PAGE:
And as I alluded to in the breakout tight ends episode of The Late-Round Podcast back in July, we typically see breakout tight ends come from teams with good quarterbacks. And by "good quarterbacks," I'm referring to quarterbacks who have high average draft positions. That's exactly what Knox has.

Taking that one step further, since 2011, my ADP database has 24 tight ends who were drafted after pick 150 while being attached to a quarterback with a top-5 ADP. Of those 24, we had 4 breakouts, which is defined by tight ends who exceeded ADP expectation by 75 or more fantasy points.

Dawson Knox fits that mold.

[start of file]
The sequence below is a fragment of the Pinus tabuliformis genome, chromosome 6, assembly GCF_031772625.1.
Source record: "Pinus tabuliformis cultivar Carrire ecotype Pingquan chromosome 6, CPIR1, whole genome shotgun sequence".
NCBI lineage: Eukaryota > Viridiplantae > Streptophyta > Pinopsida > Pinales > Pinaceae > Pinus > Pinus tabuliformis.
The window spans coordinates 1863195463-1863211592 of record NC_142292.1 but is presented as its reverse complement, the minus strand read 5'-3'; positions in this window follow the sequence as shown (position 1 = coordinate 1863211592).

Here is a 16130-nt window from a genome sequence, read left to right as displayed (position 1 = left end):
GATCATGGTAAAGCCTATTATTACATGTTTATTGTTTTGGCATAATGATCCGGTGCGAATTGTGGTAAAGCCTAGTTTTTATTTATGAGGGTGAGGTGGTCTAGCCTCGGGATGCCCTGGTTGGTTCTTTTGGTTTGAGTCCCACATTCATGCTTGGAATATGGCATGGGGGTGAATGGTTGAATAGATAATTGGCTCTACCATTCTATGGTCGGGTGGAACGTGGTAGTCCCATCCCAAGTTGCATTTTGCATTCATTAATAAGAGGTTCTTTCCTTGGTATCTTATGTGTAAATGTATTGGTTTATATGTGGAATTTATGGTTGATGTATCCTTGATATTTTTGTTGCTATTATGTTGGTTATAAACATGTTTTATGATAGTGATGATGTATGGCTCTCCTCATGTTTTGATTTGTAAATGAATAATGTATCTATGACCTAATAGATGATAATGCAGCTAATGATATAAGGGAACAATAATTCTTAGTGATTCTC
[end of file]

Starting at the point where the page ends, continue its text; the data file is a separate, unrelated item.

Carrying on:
He's in a great offense. He's essentially free to acquire. If you're in need of tight end help, he's not a bad stash.

Add the Green Bay Packers Defense

Most of you playing in leagues with team defenses are probably feeling good with the lineup slot entering Week 1, but in case you aren't, feel free to look Green Bay's way. They're rostered in just 19% of Yahoo! leagues, and in Week 1, they'll face the turnover-friendly Jameis Winston as four-point favorites. Then, in Week 2, they'll be at home as 10-point favorites against Detroit. They make a ton of sense as a streaming option.

Add the Carolina Panthers Defense

If the Packers aren't available, you could look Carolina's way. They're a five-point favorite at home against a Jets team starting a rookie quarterback in Week 1, they'll face Jameis Winston and company in Week 2, and then they get arguably the best matchup on paper this year in Week 3 against the Texans. It's tough to find a better start to the season for a true streaming defense.